[Picture by our Citizenside member geenike
. Taken after the abdication of Egyptian President Hosni Mubarak]
Andy Carvin, Senior Strategist for the Social Media Desk at NPR (the American National Public Radio), communicates daily with those experiencing the revolutions in North Africa. No, he isn't protesting next to the Egyptians - and, no - he's not calling the Libyans everyday, either. The way in which Andy Carvin stays up to date with the Arab revolutions better than most news sources is through Twitter. Averaging 300 tweets per day (maxing out at 1,300), Carvin has become the go to source for up to the minute news on Egypt, Libya, Yemen, etc.Citizenside - What is Twitter to you personally: a means of communication, a social map, a public record, or, perhaps, a type of diary? The way you use it seems to be a hybrid of all these things, but in a way that is perfectly suited to fill the hole left in the media coverage of the Middle Eastern revolutions.Andy Carvin
- It’s really all of the above. Twitter is a community, and all sorts of things take place in a community. It just happens to be one that connects almost all corners of the globe and never completely stops talking, so its potential for newsgathering is still largely untapped. CS - You’ve been hailed as a type of curator for news coming out of the Orient right now. Would you call this a form of journalism that has evolved with social media? Do you know of anyone else doing this type of work for world news on Twitter or another news medium?AC
- Journalists have always used the tools and networks available to them. If you watch a TV broadcast during breaking news, the anchor will be trying to piece together for the audience what’s going on, and they’re relying on producers, editors and cameramen behind the scenes, and pundits and eyewitnesses in the broadcast. What I’m doing isn’t really different than that, except for the fact that I see my Twitter followers as my producers, editors and cameramen. They help me gather the news, sort out fact from fiction, and get the word out.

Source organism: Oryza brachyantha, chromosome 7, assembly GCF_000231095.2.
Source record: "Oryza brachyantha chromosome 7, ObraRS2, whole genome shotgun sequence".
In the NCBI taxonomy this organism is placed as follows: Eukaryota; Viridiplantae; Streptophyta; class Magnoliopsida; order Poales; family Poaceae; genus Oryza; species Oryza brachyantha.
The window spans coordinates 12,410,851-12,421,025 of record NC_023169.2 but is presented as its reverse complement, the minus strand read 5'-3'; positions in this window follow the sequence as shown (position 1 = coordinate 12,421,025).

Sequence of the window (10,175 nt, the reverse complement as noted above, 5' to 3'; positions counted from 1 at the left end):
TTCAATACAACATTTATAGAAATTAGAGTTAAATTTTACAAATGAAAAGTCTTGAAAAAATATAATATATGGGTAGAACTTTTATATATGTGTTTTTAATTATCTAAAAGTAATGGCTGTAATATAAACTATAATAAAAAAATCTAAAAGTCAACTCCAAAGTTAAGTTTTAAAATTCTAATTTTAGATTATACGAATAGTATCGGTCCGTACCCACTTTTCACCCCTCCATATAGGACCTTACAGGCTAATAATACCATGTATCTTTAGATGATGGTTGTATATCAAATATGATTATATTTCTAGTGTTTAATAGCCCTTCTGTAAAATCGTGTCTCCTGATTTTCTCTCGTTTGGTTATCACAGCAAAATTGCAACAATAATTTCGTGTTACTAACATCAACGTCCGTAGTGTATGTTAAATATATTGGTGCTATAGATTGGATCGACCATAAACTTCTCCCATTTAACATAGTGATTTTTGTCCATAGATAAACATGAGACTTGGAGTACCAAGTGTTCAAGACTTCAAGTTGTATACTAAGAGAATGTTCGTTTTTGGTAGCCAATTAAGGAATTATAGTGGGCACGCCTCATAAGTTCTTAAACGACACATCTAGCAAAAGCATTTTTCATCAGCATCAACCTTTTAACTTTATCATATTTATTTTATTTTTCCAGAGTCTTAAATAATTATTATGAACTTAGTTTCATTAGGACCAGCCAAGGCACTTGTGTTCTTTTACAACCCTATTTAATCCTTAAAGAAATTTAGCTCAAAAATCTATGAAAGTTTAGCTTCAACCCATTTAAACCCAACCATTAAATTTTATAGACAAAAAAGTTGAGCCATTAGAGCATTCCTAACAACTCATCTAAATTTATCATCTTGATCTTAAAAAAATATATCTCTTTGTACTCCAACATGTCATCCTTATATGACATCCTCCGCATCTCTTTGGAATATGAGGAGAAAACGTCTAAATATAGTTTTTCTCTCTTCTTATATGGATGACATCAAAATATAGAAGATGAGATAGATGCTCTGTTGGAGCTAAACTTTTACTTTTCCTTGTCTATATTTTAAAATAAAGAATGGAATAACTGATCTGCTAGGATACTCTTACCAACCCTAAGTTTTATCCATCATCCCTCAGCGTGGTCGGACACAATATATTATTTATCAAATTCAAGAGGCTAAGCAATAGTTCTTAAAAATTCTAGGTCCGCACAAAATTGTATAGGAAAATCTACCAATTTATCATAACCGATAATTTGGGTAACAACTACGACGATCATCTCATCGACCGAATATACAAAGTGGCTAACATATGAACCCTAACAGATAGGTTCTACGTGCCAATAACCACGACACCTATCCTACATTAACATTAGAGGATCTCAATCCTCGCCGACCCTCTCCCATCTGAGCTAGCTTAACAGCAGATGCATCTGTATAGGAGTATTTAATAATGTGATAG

"I found US expats that helped me identify potential sources."CS - How did you, initially, expand your contact list? How do you know that you can trust these people as sources of information? Is it difficult for you reach out to new people in countries such as Libya and Yemen which are more closed off? Are your contacts still expanding? Would this suggest anything to you about the state of unrest in the Arab world?AC
- Each country is different. For Egypt and Tunisia, I already had around half a dozen contacts in each country because of previous interactions with them. From that point, it was a matter of figuring out who else on twitter they communicated with and trusted. Libya was a bit harder, but I found US expats that helped me identify potential sources. All of them have been anonymous, and most of them haven’t tweeted in two weeks, either because they’re offline, in hiding or worse.CS - What is it about a particular tweet or piece of news that makes you want to use it in your feed? Since you are putting out over 100 tweets a day you must have streamlined your decision process. What would this process look like?AC
- I share tweets with original footage that no one else has seen yet. I retweet people who are in the middle of the action, and use their tweets as a form of oral history, capturing their experiences in real time. I also RT people who claim to have news, either because I think they’re correct, or because I’m skeptical and am asking for confirmation on it, sources, etc.
And actually, I’m averaging around 300 tweets a day – biggest day so far was over 1300. CS - Do you frequently look back through your tweets as a type of timeline? Do you think you might use your tweets to assemble a full account of the revolutions when they are finished?AC
- Sometimes I do, but it’s hard for even me to keep up with at all. At some point it’ll be great to grab them all and read them day-by day. I probably won’t capture the revolutions 24-7, but it certainly will be representative of my waking hours during that time.
Interview by: Christine Hayden